This report isn't a roadtrip report but instead is a response to a series of articles about a 10-year transportation funding proposal from Minnesota's Governer Pawlenty, proposed at the end of 2004. I posted this on December 23, 2004.
http://www.governor.state.mn.us/Tpaw_View_Article.asp?artid=1204 - Governer's
Office press release
http://www.dot.state.mn.us/financing/2005/index.html - MnDOT webpage on the proposal (since the Lt. Governer also serves as MnDOT Commissioner)
http://www.startribune.com/stories/587/5150929.html - StarTribune article from today (12/23) on the proposal.
Yesterday, Minnesota Gov. Pawlenty unveiled his "long-range" transportation funding package, which would generate $7.15 billion through 2017. The money comes from two sources:
- $4.5 billion in "funny money" (a term coined in this style by Monte Castleman). This part of the package would offer $4.5 billion in 20-year-bonds to speed up highway projects. The bonds would be paid back by "dedicating less than 50 percent of projected growth over Fiscal Year 2005 levels in gas tax revenue, vehicle registration fees and federal funds for trunk highways through Fiscal Year 2038." (from MnDOT's website). I found the payback scheme somewhat laughable...and I'm not sure yet what impact it would have on the trunk highway fund as a whole, and in the 5-15 year timeframe in particular.
- The remaining $2.65 billion, which would be actual new funding as far as transportation goes, would come from a Constitutional amendment to dedicate the full 100% of the state's Motor Vehicle Excise Tax (MVET...also known as the motor vehicle sales tax) to transportation. Presently, this revenue goes to the state's general fund, and there is a statutory allocation of roughly 32% to highways and roughly 22% to transit, with the remainder getting eaten up in the state's general budget. The Constitutional amendment would dedicate 60% of the MVET to the state's Highway User Tax Distribution Fund (a Constitutional fund which directs highway revenue to trunk highways, county state aid, and municipal state aid), with 40% going to transit (virtually all in the Twin Cities metro, though that's where almost all of the transit need is). Minnesotans would vote on the amendment in 2006, and if passed it would be phased in over 5 years.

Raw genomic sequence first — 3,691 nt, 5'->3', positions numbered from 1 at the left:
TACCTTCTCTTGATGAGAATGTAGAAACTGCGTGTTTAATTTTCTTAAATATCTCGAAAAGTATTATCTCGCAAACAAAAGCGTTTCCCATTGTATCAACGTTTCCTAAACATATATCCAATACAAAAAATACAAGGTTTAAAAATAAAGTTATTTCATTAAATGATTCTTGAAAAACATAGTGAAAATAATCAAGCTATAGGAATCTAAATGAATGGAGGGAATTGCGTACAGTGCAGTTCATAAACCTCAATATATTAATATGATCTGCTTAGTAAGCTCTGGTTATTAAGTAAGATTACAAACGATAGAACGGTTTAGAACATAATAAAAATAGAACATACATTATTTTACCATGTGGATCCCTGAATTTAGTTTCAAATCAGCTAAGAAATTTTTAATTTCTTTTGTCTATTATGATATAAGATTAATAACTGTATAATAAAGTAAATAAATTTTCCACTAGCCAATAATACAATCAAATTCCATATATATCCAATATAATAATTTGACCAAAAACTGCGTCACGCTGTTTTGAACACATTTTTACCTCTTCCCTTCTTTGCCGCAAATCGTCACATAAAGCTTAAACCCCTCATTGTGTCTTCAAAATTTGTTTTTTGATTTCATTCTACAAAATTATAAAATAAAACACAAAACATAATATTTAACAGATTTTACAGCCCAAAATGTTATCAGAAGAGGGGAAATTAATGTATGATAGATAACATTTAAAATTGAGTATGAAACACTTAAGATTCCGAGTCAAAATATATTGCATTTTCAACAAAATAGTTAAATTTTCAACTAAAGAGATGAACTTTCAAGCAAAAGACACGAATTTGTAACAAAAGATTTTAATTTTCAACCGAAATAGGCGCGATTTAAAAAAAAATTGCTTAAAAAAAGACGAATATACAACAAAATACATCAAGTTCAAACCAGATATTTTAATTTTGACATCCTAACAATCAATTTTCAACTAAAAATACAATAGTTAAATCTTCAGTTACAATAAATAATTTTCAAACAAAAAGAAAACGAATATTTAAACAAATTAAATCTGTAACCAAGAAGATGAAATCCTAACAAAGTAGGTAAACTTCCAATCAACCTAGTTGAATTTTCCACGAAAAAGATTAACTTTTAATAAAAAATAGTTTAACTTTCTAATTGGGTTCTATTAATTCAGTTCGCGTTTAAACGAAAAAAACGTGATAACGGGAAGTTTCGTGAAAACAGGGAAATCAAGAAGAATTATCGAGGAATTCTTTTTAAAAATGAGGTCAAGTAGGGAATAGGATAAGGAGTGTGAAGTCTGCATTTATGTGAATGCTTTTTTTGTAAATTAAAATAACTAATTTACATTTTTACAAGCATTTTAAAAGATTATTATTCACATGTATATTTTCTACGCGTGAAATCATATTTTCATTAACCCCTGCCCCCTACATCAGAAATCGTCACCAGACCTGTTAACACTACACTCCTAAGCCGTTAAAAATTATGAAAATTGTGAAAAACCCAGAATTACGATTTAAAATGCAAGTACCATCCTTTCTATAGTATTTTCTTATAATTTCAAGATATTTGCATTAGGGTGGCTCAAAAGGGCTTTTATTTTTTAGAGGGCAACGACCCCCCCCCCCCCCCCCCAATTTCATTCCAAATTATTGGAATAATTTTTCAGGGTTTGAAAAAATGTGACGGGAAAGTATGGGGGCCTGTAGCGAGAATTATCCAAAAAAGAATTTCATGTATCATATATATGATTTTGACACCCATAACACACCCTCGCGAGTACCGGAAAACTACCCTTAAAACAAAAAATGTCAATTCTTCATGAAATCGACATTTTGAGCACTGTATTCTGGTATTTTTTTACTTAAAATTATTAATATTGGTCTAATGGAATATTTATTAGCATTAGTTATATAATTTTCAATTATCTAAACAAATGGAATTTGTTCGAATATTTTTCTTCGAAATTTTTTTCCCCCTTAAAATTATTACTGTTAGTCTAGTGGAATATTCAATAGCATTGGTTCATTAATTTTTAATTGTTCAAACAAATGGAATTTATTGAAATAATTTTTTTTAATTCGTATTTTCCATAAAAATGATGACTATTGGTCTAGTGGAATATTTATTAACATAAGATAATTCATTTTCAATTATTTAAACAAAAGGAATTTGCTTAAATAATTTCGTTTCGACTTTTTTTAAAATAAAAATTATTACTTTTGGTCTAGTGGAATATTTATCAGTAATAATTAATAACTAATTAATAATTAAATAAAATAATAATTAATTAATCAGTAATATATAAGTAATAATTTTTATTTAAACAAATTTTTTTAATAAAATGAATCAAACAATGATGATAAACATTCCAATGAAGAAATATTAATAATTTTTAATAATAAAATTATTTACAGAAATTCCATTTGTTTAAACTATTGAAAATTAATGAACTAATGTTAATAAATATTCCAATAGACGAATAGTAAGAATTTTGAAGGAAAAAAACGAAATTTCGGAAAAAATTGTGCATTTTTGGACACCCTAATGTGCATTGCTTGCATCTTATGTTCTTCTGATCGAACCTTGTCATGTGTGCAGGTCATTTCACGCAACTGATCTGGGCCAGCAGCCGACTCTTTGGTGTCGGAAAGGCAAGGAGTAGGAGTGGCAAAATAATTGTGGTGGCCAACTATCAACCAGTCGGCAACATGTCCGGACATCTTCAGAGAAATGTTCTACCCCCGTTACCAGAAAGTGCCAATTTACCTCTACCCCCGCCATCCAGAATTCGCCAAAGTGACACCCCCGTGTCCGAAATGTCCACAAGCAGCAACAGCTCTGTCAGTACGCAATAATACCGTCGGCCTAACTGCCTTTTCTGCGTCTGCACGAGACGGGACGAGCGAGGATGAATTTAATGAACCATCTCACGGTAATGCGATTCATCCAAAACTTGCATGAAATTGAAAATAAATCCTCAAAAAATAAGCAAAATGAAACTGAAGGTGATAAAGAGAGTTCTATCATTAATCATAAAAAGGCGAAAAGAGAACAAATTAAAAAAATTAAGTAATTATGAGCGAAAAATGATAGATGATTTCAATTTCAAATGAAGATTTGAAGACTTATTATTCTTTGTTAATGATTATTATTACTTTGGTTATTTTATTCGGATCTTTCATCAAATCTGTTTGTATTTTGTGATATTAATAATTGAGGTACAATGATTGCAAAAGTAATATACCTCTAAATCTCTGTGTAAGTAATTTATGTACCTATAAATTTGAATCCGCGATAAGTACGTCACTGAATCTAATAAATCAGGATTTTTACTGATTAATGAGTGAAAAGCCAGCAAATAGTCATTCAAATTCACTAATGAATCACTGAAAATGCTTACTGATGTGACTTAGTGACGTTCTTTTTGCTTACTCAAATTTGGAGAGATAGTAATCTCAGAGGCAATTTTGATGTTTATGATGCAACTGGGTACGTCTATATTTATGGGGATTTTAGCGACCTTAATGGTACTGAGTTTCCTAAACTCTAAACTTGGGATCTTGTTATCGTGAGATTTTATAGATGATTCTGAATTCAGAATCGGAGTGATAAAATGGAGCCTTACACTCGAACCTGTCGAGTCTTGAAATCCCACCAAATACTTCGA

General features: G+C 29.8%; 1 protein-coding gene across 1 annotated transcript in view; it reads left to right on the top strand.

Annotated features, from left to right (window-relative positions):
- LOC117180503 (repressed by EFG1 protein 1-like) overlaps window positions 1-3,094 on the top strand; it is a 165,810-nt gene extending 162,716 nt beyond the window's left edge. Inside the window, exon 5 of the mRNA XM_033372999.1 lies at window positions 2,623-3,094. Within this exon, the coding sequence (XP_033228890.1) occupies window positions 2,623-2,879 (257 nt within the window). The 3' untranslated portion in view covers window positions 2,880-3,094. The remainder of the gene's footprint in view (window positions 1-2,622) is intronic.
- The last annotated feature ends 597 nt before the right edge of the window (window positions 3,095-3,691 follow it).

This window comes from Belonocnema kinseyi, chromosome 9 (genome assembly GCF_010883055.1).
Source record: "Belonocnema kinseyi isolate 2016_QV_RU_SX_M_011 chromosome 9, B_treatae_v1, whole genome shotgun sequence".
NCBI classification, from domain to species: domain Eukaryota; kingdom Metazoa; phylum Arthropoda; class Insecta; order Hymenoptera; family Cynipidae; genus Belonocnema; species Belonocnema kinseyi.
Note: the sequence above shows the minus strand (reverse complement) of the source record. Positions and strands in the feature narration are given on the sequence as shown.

I have reservations about the bonding part, but I've been a long-time supporter of a Constitutional amendment to dedicate 100% of the MVET to transportation. Unlike Pawlenty's other transportation proposals, this one would inject "new money" into transportation. Roughly $4.1 billion would be injected into the state's highway fund through 2030, which would partially mitigate a projected $24.1 billion gap in highway needs funding over that timeframe. A lot more could be done if only the Governor and Lt. Governor could overcome their "no new taxes" mantra.
Since the full MVET would take away from the state's general fund, there have already been cries of foul from one Democrat (cited in the StarTribune story) stating that "we're now going to subsidize transportation with money that now goes to education and health care." I responded by sending letters to both the state Representative in question and the StarTribune pointing out that, under the current system, the opposite is true: transportation (in the form of car buyers) are subsidizing education and health care as their transportation-based revenue (in the form of the MVET) is going to the state general fund for NON-transportation uses.
[Editor's Note: the MVET Constitutional amendment was passed by voters in the November, 2006 election. However, it leaves the road/transit funding split open but puts a 60% ceiling on road funding and a 40% floor on transit funding.]
Back to the Roadtrip Report Archive
Back to Magnolia Meanderings
(C) 2007, Adam Froehlig